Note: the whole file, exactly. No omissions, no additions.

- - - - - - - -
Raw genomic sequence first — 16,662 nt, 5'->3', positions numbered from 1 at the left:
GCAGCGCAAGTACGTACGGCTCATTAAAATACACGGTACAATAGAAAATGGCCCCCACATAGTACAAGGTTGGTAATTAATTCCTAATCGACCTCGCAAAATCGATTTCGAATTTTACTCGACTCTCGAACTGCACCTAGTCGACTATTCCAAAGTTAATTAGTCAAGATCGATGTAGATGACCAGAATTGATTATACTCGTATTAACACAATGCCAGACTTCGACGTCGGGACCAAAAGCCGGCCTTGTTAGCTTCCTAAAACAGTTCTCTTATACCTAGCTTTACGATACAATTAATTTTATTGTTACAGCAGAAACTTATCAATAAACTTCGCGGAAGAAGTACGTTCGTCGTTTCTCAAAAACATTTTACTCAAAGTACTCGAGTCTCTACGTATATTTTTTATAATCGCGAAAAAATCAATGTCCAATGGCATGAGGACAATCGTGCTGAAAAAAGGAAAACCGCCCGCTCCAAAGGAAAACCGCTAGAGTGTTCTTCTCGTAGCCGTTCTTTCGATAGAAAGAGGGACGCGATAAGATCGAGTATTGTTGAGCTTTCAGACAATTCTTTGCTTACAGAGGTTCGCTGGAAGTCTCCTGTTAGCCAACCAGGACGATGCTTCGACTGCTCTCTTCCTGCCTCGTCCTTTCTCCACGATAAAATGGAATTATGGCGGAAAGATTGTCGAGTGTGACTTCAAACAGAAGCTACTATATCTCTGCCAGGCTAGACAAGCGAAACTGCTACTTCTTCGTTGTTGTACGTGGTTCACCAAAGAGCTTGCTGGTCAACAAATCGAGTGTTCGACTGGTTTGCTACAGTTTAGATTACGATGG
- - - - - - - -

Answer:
Raw genomic sequence first — 16,662 nt, 5'->3', positions numbered from 1 at the left:
GCAGCGCAAGTACGTACGGCTCATTAAAATACACGGTACAATAGAAAATGGCCCCCACATAGTACAAGGTTGGTAATTAATTCCTAATCGACCTCGCAAAATCGATTTCGAATTTTACTCGACTCTCGAACTGCACCTAGTCGACTATTCCAAAGTTAATTAGTCAAGATCGATGTAGATGACCAGAATTGATTATACTCGTATTAACACAATGCCAGACTTCGACGTCGGGACCAAAAGCCGGCCTTGTTAGCTTCCTAAAACAGTTCTCTTATACCTAGCTTTACGATACAATTAATTTTATTGTTACAGCAGAAACTTATCAATAAACTTCGCGGAAGAAGTACGTTCGTCGTTTCTCAAAAACATTTTACTCAAAGTACTCGAGTCTCTACGTATATTTTTTATAATCGCGAAAAAATCAATGTCCAATGGCATGAGGACAATCGTGCTGAAAAAAGGAAAACCGCCCGCTCCAAAGGAAAACCGCTAGAGTGTTCTTCTCGTAGCCGTTCTTTCGATAGAAAGAGGGACGCGATAAGATCGAGTATTGTTGAGCTTTCAGACAATTCTTTGCTTACAGAGGTTCGCTGGAAGTCTCCTGTTAGCCAACCAGGACGATGCTTCGACTGCTCTCTTCCTGCCTCGTCCTTTCTCCACGATAAAATGGAATTATGGCGGAAAGATTGTCGAGTGTGACTTCAAACAGAAGCTACTATATCTCTGCCAGGCTAGACAAGCGAAACTGCTACTTCTTCGTTGTTGTACGTGGTTCACCAAAGAGCTTGCTGGTCAACAAATCGAGTGTTCGACTGGTTTGCTACAGTTTAGATTACGATGG